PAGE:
A city-backed charging station for electric vehicles could be installed at the Colorado Welcome Center by the end of the year.
The Cortez City Council approved a contract with Living Solar on this week to put in the new $30,330 slow-charging station, City Manager John Dougherty said.
“It is felt electric vehicles are the wave of the future, and we want to encourage electric vehicle travelers to stop and shop,” he said.
The charging station will be funded by a variety of sources including the city, which also makes it a good opportunity, Dougherty said.
The Colorado Department of Energy will provide $9,000; Empire Electric Association, $3,000; Osprey, $10,000; and the city, about $8,300, he said.
The council also approved an agreement with Osprey this week that will provide every Osprey employee two free charges at the station, he said. The free charges were approved as a condition of the $10,000 donation.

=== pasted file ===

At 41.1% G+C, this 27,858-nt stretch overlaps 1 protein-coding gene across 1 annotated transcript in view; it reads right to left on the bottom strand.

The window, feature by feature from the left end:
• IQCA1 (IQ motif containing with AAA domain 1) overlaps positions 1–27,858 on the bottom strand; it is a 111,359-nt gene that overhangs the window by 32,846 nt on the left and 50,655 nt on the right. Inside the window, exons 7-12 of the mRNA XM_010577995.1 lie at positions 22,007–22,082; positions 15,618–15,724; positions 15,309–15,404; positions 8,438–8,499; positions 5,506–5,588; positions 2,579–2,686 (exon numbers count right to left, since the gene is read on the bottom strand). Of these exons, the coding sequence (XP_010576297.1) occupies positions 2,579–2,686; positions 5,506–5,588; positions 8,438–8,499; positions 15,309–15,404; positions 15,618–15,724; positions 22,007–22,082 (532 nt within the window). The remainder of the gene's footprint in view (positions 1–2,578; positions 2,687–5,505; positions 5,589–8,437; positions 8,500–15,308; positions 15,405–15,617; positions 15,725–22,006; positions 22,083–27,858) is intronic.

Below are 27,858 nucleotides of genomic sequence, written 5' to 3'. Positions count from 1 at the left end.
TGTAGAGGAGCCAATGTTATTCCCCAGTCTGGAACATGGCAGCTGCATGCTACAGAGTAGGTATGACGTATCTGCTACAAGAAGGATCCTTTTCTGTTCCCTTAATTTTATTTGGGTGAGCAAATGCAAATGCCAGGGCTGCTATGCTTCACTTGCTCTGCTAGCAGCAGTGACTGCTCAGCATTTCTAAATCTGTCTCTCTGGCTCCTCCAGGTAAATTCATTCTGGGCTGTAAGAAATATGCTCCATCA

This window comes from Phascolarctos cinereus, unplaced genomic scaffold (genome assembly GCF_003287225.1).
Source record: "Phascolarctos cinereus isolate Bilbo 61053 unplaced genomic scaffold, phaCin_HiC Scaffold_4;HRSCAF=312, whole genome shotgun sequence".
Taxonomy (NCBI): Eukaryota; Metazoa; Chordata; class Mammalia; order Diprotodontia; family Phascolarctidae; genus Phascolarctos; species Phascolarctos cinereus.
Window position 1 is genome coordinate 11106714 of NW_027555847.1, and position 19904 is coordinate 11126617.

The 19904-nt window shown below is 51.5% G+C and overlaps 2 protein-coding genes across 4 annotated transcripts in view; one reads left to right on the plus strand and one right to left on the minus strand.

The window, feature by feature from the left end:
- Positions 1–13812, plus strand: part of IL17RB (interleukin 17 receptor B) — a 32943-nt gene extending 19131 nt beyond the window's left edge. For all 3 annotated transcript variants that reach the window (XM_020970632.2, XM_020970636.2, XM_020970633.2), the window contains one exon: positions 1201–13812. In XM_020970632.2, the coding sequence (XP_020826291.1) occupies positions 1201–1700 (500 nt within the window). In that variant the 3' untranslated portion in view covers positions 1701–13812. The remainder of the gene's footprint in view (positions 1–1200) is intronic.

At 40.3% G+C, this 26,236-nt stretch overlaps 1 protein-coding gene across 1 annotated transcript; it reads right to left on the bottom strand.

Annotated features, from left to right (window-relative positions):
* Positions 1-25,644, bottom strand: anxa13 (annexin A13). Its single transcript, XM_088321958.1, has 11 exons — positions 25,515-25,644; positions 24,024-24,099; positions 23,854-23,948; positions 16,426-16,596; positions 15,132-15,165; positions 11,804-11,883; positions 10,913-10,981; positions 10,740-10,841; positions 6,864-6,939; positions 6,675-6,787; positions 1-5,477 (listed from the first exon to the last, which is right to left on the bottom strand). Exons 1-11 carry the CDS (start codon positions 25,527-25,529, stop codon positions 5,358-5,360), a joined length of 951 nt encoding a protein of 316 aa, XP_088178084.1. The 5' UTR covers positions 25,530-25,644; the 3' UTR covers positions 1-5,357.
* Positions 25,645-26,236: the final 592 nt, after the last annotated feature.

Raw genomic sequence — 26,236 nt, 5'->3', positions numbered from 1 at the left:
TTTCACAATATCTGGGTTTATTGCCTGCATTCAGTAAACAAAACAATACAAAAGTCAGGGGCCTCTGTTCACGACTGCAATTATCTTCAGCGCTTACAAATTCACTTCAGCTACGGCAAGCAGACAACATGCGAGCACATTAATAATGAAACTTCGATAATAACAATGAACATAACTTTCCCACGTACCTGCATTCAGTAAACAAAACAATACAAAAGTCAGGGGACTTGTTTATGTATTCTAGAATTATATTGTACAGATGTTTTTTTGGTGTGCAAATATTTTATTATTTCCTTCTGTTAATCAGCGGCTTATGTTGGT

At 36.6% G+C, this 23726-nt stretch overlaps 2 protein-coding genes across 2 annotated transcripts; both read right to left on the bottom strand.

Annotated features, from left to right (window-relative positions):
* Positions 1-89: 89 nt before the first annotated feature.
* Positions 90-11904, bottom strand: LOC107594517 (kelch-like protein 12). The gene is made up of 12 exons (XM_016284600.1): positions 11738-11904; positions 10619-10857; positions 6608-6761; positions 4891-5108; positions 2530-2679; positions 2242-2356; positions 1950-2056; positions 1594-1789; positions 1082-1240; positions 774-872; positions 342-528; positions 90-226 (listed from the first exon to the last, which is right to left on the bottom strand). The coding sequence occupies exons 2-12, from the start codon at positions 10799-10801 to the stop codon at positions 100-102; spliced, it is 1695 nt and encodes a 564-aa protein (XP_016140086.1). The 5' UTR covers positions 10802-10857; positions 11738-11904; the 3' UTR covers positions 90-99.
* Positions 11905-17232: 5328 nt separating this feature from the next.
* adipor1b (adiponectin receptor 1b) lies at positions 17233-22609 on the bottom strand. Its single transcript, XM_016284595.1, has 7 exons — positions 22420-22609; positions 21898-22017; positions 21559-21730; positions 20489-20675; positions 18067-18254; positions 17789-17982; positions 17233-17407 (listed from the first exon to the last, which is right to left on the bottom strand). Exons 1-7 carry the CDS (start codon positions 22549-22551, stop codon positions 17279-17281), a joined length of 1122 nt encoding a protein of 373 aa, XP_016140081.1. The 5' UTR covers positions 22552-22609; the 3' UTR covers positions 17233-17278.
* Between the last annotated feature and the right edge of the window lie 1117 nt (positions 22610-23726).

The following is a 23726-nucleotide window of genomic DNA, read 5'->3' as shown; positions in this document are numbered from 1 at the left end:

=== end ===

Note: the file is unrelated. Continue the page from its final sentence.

The city previously planned to offer free charging services to Cortez resident for the first two years of the station’s operation to incentivize use. But the City Council decided against providing free charging services.
Residents and visitors will be required to pay for every charge, but city staff are researching an appropriate fee structure, Dougherty said. Residents and visitors will pay the same rate, he said.
City Council will approve the fee structure before the charging station opens, he said.
Cortez also is expected to get new fast-charging stations through a $10.3 million state grant to install charging stations in more than 30 communities across the state. The grant could provide Cortez with two charging stations and a power block, with the potential to expand to four stations and two power blocks in the future.
Montezuma County is managing the fast-charging station project, which requires a local match of $38,000 for the $316,000 project.
The new Cortez charging stations will join existing stations in Durango, Rico, Mancos and Blanding.
The station also could help serve more electric vehicles expected to take to Colorado roads after new state rules approved in August.
The state Air Quality Control Commission regulations require automakers to sell more than 5% zero-emission vehicles by 2023 and more than 6% zero-emission vehicles by 2025, according to a news release.